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Changing images: Wyze reports a new data breach

With the new data breach, this was heralded by a large service outage for the smart home brand.

A street in West London. Image © Tim Sandle.
A street in West London. Image © Tim Sandle.

Security cameras have become very popular for people to plug into their home network, hoping this with deter burglars (or should a robbery happen, that some footage of the event will be captured). Yet how secure is the digital image data?

Recently, Wyze users encountered a camera breach with the cybersecurity incident impacting some 13,000 users. Users started noticing something was amiss after the website displayed thumbnails that came from camera feeds that weren’t theirs. 

The company has experienced issues in the past. In 2022 it was announced that for three years, Wyze has been fully aware of a vulnerability in its home security cameras that could have theoretically let hackers access your video feeds over the Internet (according to The Verge).

With the new data breach, this was heralded by a large service outage for the smart home brand that severed the connection between Wyze’s app and its cameras on February 16, 2024.

Last year, 3,205 cases of data compromises occurred, affecting over 353 million users.

Dean Drako, CEO of Eagle Eye Networks, has told Digital Journal how any IOT device has the potential to cybersecurity breaches, and must be fortified against vulnerabilities long before a breach has occurred.

Drako begins by assessing the ramifications of the data incident: “News of the Wyze breach is an important reminder that cybersecurity cannot be an afterthought. While any IOT devices – including security cameras – are susceptible to cybersecurity breaches, there are steps that can be taken to minimize risk.”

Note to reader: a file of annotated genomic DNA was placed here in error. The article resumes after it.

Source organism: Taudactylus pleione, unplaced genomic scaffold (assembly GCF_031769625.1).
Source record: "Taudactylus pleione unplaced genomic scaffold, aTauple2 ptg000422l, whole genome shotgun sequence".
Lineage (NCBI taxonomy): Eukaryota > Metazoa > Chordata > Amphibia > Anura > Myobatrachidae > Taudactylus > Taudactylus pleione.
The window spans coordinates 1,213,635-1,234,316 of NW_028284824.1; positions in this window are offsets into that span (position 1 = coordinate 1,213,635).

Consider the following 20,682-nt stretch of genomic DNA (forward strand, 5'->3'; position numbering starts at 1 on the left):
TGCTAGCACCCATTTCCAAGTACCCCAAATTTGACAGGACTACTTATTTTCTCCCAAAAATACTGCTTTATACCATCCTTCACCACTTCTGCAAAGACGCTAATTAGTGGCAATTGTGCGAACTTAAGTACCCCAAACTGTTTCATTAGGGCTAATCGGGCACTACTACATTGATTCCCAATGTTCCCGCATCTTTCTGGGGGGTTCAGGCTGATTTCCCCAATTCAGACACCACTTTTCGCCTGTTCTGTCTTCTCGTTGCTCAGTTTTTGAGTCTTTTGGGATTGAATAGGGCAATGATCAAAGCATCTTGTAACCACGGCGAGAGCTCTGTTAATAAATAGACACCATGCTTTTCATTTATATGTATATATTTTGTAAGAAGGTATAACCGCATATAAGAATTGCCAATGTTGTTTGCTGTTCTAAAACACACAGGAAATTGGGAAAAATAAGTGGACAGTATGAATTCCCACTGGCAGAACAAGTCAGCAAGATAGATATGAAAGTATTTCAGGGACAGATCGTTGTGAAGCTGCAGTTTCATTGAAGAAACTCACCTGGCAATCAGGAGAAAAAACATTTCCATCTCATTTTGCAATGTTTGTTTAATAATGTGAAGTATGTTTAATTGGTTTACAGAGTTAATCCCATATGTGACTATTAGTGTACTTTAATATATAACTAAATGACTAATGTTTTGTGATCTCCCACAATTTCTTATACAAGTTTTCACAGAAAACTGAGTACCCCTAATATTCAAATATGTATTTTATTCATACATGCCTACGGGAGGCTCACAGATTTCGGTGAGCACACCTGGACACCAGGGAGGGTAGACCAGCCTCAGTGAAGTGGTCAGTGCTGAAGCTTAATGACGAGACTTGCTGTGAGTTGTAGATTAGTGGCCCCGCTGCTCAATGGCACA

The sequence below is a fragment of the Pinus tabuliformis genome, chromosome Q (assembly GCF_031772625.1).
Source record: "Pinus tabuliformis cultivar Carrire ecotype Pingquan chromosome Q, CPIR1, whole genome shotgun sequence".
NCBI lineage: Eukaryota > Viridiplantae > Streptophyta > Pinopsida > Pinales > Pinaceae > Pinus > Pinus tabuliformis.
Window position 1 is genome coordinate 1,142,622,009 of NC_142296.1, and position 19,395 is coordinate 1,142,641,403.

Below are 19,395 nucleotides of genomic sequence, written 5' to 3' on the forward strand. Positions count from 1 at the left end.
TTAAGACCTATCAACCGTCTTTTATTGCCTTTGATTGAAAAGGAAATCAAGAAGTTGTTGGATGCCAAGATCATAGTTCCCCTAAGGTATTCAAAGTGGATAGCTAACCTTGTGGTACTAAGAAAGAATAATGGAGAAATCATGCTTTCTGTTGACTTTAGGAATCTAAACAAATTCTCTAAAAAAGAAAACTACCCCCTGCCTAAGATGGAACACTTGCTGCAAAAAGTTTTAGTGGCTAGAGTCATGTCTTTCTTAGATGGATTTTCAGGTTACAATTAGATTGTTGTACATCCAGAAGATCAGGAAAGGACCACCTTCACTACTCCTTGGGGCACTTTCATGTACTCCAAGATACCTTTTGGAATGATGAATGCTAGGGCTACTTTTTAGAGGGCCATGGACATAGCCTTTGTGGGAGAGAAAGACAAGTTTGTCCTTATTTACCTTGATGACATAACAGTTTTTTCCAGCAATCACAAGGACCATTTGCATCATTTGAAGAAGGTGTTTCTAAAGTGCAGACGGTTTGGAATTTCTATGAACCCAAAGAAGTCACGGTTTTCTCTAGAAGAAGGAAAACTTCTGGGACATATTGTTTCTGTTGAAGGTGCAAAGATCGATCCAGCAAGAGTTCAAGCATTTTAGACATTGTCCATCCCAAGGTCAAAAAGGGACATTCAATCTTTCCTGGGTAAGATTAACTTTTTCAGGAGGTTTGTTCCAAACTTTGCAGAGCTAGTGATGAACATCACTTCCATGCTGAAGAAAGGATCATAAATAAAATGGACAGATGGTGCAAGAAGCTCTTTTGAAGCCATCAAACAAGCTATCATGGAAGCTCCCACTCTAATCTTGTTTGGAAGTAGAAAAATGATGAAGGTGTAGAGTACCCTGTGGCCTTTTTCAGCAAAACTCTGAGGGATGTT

Broadening the issue to businesses in general, Drako singles out plug-ins: “Vulnerabilities attributed to third-party partners reinforce the importance that sound cybersecurity practices should be built in from the ground up. It is also essential to train employees in cybersecurity best practices.”

So what can be learned from such events? Drako maintains: “Businesses must be proactive and vigilant to ensure that their networked systems eliminate as many risks as possible and protect the confidentiality, integrity, and availability (CIA) of data.”

Drawing on an example from his own firm, Drako uses: “At Eagle Eye Networks we’re fortunate because we’ve been thinking about cybersecurity since I founded the company in 2012. Cybersecurity is top of mind in everything we do, across all of our 13 global data centres, and all of our products; cybersecurity is in our DNA.”

Showing that some positives can be drawn from the incident, Drako remarks: “We applaud Wyze for notifying customers of the breach and their transparency in what transpired.”

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Written By

Dr. Tim Sandle is Digital Journal's Editor-at-Large for science news. Tim specializes in science, technology, environmental, business, and health journalism. He is additionally a practising microbiologist; and an author. He is also interested in history, politics and current affairs.

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